Michael Lucas on Reviving AIDS Art
BY Michael Lucas
November 04 2010 3:00 PM ET
Clearly, researchers are developing vaginal microbicides to stem the international AIDS epidemic, which affects many more millions in Africa than in the U.S. The microbicides in development are not effective enough to replace condoms as the most viable preventive measure and are currently only being tested for use in developing countries. One could argue that the American news media coverage only reflects these realities.
However, in considering advancements in international HIV prevention, it may be possible to see how national policy will be formulated as well. An October 25 announcement from the Food and Drug Administration and the CONRAD research institute declared that a vaginal microbicide will be fast-tracked for approval for use as a preventive tool against HIV. As American-led international bodies begin planning to manufacture and distribute vaginal microbicides, the Centers for Disease Control and Prevention has yet to finish trials to determine the treatment’s potential efficacy for gay men. The only study that the CDC has completed involving gay men and rectally administered microbicides determined that long-term use of the treatment does not seem to cause any physical harm. The study concluded nothing regarding the effectiveness of the treatment in preventing HIV in gay men.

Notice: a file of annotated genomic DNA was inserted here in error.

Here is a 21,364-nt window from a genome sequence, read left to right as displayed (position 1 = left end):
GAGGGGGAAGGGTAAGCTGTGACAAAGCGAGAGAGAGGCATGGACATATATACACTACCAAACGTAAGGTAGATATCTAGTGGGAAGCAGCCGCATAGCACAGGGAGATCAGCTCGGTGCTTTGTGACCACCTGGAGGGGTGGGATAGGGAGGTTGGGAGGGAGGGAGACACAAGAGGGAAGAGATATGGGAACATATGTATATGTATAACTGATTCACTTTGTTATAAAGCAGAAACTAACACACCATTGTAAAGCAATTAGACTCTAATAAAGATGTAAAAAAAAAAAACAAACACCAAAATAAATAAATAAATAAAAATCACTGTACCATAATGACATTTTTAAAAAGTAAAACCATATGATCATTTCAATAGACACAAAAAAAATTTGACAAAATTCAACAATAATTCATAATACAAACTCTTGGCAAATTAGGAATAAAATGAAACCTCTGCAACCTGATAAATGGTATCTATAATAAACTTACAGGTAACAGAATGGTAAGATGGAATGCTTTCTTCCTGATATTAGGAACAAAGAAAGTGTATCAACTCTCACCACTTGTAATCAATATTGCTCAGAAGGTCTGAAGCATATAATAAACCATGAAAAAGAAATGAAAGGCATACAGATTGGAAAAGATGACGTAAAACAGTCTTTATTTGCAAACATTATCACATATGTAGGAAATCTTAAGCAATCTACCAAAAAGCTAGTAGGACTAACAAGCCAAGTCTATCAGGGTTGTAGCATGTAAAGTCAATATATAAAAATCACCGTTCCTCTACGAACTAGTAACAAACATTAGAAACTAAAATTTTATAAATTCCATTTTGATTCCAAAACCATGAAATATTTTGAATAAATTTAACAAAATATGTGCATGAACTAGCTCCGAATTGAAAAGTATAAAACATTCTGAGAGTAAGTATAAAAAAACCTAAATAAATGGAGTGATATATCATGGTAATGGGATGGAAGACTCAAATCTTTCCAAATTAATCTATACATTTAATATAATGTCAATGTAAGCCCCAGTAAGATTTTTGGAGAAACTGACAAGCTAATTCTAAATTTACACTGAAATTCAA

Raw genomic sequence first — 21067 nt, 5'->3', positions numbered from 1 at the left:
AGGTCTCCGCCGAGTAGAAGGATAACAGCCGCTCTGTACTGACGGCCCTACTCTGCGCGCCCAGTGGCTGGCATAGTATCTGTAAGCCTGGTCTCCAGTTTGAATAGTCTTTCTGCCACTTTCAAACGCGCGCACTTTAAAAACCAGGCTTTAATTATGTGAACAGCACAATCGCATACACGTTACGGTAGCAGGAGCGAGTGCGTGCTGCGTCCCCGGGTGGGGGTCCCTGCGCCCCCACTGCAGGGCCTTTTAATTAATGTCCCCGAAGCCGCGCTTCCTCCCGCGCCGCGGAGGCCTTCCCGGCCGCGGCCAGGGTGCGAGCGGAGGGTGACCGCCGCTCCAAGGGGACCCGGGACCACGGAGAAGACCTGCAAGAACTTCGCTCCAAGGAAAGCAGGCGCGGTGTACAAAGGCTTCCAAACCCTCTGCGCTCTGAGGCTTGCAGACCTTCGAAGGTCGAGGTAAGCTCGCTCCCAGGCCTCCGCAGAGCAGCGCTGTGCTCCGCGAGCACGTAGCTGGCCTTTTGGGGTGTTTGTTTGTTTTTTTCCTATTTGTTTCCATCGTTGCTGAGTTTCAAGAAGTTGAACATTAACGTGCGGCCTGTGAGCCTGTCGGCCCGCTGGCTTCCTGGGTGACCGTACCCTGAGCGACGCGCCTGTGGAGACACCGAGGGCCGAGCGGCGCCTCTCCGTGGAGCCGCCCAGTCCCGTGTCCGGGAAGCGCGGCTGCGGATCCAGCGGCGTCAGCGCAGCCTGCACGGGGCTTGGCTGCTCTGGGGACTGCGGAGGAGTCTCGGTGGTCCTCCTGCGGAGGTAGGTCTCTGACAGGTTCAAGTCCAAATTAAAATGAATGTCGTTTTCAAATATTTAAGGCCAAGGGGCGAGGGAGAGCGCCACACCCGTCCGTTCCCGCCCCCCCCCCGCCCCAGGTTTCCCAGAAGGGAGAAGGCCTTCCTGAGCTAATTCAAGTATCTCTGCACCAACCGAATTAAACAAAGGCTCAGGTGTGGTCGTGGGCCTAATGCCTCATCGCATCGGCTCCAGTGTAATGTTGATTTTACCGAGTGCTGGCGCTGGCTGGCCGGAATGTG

The efficacy of rectal microbicides will not be known until the completion of the study. Regardless, microbicides seem to be the most important recent advancement in fighting HIV infection. The fact that FDA approval has already been announced for heterosexual use, but no report has yet to be released regarding potential efficacy in men who have sex with men, is reason for concern. This process demonstrates that new HIV treatments are being developed for heterosexuals first and have not been simultaneously tested in gay men.